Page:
Knowledge of the users – have the team, not a management representative of the team, but the team themselves, ever actually met and talked to the actual users of the system? People will probably have spoken to the team about the users, may even have involved the team in creating personas but there is something very powerful about actually meeting them. Seeing the whites of the eyes of the people you are building things for. It is about consequence, about responsibility. It is harder to cut corners and deliver substandard product for someone you have actually met and have a relationship with.
Culture of Management – This is the most subtle and pervasive of the issues, and also the one that typically gets worse as performance issues grow creating a vicious circle. A poor team typically attracts more management attention, who will act to direct and control the flow and definition of work. What the team needs is empowerment, freedom to own their own process. Did they write their own definition of done (and not have it “rephrased” by someone senior)? Have they chosen their own tracking and reporting templates?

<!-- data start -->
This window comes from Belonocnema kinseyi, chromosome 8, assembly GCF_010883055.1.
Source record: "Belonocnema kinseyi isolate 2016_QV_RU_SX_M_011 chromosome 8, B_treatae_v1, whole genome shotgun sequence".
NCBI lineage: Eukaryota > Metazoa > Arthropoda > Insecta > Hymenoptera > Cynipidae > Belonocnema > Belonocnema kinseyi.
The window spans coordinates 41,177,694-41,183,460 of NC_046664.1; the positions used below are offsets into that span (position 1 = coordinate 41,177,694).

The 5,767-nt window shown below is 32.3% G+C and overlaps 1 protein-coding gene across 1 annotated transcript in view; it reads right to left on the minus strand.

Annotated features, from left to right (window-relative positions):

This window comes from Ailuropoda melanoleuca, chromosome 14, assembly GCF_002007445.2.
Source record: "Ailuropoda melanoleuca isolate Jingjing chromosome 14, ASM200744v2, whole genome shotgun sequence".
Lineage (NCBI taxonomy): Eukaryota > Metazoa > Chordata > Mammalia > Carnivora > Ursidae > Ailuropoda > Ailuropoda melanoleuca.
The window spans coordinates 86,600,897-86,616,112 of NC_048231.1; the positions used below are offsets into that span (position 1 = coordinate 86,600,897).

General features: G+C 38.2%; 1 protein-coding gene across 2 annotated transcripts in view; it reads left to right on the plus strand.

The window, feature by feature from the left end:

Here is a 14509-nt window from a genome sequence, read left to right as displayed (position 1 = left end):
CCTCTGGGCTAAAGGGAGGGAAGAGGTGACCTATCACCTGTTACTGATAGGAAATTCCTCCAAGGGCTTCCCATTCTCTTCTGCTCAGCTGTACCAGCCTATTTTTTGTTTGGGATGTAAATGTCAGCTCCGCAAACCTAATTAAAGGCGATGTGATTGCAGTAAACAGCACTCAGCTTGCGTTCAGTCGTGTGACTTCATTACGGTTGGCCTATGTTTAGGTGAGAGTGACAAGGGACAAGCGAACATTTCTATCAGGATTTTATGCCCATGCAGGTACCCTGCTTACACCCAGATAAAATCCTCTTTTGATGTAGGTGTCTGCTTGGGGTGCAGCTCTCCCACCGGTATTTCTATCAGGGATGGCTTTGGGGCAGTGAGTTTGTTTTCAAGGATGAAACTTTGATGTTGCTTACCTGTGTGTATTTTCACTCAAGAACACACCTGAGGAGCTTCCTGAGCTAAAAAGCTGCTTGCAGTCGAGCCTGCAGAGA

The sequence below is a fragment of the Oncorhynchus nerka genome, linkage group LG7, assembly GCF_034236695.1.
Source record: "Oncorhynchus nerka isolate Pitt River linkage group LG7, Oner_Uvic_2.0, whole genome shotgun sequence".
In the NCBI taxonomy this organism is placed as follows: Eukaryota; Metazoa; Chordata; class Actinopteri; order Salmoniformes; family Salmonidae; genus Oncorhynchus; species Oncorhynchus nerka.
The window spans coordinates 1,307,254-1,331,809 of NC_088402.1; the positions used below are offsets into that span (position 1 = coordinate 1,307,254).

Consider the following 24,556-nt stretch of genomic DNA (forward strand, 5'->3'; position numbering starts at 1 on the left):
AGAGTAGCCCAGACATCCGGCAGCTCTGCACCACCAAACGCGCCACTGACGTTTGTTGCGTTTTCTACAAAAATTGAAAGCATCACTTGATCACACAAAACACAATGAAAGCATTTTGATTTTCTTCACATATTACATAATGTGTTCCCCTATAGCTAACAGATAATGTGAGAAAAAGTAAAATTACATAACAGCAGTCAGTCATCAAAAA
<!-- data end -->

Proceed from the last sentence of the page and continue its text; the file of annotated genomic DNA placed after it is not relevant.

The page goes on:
A really important piece will be the decision makers. These decision makers need to be in the team and making decisions with the team – in the presence of their team members. This makes their decisions team decisions, as opposed to decisions made on behalf of the team. It is an important but subtle distinction. Project Managers and Architects are the two roles that this usually applies to.
In short if you have a team that appears to be drifting and disinterested then:
- Reduce the team size as much as possible – facilitate the team to split maybe
- Empower the team – stop making decisions outside the team on their behalf
- Connect the team with the users
- Enable the team to own their own process
- Give the team a slice of the system where they can own the definition, delivery and deployment of something of value